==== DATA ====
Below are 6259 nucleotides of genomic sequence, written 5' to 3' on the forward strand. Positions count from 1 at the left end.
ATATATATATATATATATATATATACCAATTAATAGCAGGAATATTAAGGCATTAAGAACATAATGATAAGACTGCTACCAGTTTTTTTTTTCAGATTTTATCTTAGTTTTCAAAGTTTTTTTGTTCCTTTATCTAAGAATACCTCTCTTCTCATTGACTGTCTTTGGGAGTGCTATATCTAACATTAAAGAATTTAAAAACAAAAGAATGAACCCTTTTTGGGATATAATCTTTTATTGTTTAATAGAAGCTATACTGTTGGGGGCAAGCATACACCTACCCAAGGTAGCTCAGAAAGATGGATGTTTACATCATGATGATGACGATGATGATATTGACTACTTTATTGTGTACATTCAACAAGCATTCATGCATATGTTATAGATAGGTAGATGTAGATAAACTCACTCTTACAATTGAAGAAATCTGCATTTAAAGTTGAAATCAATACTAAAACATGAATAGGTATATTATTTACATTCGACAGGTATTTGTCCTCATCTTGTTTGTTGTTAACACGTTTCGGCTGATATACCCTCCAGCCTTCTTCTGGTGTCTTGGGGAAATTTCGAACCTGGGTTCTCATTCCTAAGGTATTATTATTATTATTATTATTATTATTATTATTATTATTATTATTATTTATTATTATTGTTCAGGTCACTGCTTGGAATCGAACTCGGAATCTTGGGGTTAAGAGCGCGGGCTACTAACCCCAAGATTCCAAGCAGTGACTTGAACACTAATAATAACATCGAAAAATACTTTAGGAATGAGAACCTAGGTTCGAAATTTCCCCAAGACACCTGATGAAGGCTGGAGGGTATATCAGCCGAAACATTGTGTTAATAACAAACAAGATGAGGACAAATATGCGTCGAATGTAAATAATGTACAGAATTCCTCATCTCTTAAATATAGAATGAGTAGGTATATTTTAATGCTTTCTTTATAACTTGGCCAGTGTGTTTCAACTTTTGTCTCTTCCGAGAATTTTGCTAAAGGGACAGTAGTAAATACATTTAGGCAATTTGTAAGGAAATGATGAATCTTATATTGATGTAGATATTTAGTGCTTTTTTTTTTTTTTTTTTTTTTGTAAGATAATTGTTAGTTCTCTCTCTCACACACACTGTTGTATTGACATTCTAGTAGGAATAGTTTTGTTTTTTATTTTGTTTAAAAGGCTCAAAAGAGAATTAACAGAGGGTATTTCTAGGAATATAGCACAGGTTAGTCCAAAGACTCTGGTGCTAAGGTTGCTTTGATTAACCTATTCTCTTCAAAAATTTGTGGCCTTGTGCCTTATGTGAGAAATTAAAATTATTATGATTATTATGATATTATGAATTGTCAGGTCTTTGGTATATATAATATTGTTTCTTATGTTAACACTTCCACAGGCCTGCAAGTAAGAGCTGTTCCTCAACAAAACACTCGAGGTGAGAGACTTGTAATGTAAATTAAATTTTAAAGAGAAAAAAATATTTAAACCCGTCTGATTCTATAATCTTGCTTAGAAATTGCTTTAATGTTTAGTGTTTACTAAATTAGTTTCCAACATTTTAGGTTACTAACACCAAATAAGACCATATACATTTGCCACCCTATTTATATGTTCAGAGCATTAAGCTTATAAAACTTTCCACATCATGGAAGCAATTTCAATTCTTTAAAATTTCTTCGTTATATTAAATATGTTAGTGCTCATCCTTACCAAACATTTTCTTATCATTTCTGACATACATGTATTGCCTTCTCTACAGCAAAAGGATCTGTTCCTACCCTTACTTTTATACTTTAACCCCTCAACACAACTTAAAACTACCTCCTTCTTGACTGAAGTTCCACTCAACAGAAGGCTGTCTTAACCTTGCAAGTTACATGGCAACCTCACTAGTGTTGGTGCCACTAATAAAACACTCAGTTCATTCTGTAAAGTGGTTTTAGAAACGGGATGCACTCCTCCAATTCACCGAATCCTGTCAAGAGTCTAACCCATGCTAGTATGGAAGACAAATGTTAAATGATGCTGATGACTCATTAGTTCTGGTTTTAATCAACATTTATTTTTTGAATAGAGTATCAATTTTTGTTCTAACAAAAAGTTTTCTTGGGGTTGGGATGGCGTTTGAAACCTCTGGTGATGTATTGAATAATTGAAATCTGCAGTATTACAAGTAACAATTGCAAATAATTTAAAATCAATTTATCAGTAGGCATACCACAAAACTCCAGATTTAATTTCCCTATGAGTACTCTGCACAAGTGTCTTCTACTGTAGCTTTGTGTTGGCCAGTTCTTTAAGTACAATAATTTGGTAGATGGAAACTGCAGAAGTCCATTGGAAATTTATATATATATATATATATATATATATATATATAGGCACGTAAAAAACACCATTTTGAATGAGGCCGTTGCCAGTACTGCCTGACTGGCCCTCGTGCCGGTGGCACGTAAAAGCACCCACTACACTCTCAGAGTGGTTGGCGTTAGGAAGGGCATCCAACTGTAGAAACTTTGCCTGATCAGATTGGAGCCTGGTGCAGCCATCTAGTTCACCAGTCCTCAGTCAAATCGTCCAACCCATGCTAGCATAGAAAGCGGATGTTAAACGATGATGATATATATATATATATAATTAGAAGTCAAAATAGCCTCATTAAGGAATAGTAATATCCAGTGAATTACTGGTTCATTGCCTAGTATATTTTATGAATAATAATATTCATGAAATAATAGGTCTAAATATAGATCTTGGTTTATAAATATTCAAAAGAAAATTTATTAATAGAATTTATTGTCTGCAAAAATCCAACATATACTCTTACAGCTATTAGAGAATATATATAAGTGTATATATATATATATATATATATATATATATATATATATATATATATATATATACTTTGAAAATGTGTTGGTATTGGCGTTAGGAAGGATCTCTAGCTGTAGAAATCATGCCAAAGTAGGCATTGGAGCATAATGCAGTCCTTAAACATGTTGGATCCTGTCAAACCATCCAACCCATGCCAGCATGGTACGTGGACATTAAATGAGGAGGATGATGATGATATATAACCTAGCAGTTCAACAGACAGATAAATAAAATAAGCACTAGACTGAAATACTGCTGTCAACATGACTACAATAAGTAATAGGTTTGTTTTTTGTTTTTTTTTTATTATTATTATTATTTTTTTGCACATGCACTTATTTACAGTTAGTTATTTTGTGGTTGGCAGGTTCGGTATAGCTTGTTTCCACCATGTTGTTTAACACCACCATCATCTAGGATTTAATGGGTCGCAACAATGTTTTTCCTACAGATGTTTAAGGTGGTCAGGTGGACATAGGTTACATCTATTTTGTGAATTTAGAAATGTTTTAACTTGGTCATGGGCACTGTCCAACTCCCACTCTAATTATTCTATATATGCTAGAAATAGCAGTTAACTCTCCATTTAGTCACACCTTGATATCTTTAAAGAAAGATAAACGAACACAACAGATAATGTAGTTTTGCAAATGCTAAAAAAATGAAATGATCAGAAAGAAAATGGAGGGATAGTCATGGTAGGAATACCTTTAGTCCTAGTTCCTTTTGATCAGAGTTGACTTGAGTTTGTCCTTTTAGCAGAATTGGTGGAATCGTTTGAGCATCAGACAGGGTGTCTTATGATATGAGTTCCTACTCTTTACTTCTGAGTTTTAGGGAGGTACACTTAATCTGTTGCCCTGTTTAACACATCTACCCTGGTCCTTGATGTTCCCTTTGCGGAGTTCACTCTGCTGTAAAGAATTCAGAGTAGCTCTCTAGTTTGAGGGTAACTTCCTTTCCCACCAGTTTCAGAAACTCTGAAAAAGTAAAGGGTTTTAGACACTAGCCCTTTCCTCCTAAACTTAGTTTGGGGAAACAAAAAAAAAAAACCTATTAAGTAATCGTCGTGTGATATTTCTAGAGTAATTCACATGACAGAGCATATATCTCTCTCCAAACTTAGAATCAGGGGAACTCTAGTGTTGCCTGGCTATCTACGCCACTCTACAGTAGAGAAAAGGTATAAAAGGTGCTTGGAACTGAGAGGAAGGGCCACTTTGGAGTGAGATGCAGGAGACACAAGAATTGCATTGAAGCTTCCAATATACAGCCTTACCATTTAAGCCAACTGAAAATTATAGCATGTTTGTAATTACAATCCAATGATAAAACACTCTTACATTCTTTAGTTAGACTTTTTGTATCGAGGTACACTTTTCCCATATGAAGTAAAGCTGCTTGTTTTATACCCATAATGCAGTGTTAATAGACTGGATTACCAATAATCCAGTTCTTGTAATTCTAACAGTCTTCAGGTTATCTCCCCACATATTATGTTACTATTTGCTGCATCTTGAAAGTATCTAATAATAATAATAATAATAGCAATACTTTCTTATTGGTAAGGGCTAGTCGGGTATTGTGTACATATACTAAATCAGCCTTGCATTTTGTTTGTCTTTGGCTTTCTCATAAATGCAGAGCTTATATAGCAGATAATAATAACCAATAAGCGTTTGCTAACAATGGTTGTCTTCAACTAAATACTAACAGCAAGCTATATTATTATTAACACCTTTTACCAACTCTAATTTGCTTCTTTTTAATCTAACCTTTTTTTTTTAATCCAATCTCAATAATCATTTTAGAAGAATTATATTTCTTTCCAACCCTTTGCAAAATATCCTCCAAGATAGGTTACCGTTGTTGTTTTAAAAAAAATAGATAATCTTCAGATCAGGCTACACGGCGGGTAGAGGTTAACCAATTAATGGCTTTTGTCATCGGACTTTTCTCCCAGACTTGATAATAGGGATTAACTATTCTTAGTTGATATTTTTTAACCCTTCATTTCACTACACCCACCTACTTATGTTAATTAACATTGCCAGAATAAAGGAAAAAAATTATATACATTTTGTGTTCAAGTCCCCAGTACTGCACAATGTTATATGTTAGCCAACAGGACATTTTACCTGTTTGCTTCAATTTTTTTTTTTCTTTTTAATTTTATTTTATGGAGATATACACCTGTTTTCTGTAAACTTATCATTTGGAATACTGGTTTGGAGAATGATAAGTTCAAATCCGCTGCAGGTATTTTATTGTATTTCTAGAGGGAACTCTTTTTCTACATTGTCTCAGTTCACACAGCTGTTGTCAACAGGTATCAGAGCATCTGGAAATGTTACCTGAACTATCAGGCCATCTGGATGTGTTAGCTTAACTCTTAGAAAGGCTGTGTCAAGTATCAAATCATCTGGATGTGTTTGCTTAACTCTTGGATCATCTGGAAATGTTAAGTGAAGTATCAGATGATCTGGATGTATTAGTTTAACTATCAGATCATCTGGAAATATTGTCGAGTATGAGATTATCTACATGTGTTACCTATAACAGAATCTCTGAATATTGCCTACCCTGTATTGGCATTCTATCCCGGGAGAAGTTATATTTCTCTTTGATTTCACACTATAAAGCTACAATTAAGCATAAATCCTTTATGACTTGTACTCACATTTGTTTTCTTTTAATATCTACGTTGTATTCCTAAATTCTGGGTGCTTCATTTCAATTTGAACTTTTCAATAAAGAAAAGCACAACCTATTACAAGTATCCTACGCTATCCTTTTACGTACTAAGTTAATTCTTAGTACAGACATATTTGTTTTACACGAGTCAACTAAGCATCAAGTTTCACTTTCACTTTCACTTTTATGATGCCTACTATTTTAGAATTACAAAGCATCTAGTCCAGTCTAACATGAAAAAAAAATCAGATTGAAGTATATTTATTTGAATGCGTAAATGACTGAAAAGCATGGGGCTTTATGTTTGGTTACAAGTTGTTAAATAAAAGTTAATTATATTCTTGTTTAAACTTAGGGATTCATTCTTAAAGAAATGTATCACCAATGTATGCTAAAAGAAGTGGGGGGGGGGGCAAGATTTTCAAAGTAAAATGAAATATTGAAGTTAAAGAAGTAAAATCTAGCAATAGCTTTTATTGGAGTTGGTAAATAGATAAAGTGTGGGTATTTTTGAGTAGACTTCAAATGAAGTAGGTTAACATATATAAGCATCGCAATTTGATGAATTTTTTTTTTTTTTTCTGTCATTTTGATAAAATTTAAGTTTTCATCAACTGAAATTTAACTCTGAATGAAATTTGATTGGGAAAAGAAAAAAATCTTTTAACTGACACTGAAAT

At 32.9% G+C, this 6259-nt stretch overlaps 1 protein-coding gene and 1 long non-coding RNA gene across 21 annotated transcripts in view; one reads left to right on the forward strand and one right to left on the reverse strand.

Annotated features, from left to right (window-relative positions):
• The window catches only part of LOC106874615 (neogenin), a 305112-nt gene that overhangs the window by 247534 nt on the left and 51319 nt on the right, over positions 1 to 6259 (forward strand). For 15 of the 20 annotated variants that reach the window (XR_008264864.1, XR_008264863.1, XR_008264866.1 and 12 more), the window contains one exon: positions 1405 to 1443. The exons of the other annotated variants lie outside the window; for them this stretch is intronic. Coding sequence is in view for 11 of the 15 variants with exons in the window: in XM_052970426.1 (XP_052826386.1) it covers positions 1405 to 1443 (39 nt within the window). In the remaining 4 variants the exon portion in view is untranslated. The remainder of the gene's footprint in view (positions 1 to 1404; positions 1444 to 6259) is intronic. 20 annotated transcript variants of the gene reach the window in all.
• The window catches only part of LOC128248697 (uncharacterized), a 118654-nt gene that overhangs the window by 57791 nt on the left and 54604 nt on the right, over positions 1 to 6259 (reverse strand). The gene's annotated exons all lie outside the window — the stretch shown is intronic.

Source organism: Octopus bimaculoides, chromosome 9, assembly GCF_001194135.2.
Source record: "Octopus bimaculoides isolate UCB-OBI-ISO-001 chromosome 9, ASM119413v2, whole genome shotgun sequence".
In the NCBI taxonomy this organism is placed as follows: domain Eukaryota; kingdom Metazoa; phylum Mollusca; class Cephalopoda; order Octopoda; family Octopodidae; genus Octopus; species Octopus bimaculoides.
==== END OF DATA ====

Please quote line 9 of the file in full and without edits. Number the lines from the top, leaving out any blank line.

In the NCBI taxonomy this organism is placed as follows: domain Eukaryota; kingdom Metazoa; phylum Mollusca; class Cephalopoda; order Octopoda; family Octopodidae; genus Octopus; species Octopus bimaculoides.